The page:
Creating a bee hotel


Creating a bee hotel where solitary bees can raise the next generation couldn’t be simpler. It also has a great chance of success, no matter how large or small your outside space, but there are some golden rules that will really boost your chances.

Solitary bees are, as their name suggests, only likely to be seen in ones and twos, but they are still vital pollinators of our fruit, flowers and veg. They are typically smaller than honey bees and just go about their business unobtrusively. They are perfect guests! So, welcome them with the perfect accommodation. What’s more, you can customise the design to your heart’s content.


Step by step

Some of our 225 or so species of solitary bee, including several that love flower-rich gardens, like to nest in holes in wood. Inside, a queen will lay her eggs, provisioning each with a supply of nectar and pollen, and then seal up the entrance. Her youngsters will emerge the following year. So, although they are often called bee hotels, in many ways they are more a nursery.

Here’s how to make your own:

  1. Find an old log or thick piece of timber. It must be untreated – bees will be harmed if the wood has been soaked or painted with chemicals.
  2. Then, with the log held firmly in a DIY stand or vice, carefully drill a series of deep holes in the log, in whatever pattern takes your fancy. Write your name, make an attractive shape, draw a picture - the choice is yours!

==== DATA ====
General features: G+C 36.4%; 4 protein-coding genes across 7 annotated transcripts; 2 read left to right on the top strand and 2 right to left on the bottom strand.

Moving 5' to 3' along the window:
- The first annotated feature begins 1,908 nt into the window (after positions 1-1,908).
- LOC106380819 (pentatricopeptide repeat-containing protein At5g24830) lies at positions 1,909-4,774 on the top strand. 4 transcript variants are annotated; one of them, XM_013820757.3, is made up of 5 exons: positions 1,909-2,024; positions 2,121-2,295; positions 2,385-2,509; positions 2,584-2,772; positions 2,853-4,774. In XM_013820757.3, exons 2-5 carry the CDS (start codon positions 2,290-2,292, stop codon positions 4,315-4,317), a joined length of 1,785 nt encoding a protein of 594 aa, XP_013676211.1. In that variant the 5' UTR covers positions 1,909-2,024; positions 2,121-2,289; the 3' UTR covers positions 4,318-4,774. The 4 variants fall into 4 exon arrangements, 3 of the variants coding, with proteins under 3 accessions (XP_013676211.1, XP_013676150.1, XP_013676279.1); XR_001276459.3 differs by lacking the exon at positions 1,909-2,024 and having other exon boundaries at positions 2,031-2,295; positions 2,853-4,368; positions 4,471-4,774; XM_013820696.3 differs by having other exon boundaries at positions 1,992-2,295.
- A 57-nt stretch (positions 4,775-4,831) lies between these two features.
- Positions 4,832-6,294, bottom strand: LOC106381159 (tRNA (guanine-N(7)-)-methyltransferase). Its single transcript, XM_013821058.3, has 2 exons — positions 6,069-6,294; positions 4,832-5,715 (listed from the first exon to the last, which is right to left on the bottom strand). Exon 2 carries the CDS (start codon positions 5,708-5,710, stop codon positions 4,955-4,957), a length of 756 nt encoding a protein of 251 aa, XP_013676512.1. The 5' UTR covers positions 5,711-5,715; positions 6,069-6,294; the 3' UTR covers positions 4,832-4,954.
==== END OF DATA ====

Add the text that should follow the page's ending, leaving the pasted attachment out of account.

3. Drill as deeply as the drill bit will allow, but don’t come out the other side of the wood.
  4. Vary the drill bit size between about 2mm and 10mm in diameter. Any wider and bees won’t use it.
  5. Get as much of the sawdust out of the hole as possible by going in and out with the drill.
  6. Sandpaper over the entrances to make sure there are no splinters. Bees won’t go down a hole if they risk snagging their wings.
  7. Then put your hotel in its permanent home, following the golden rules!
  • The bee hotel should be in as sunny and sheltered position as possible, facing south.
  • It should be slightly elevated if possible – knee height is great.
  • The holes should be horizontal or angled slightly downwards so rain can’t run into them.
  • It should be secure – not swinging around all over the place.

And that’s it! You may see bees visiting it any time between about late March and September, but what you are most likely to notice is when the holes are sealed up, either with mud or with a paste made of green leaves. That shows you have been successful, and can call yourselves proud protectors of future generations.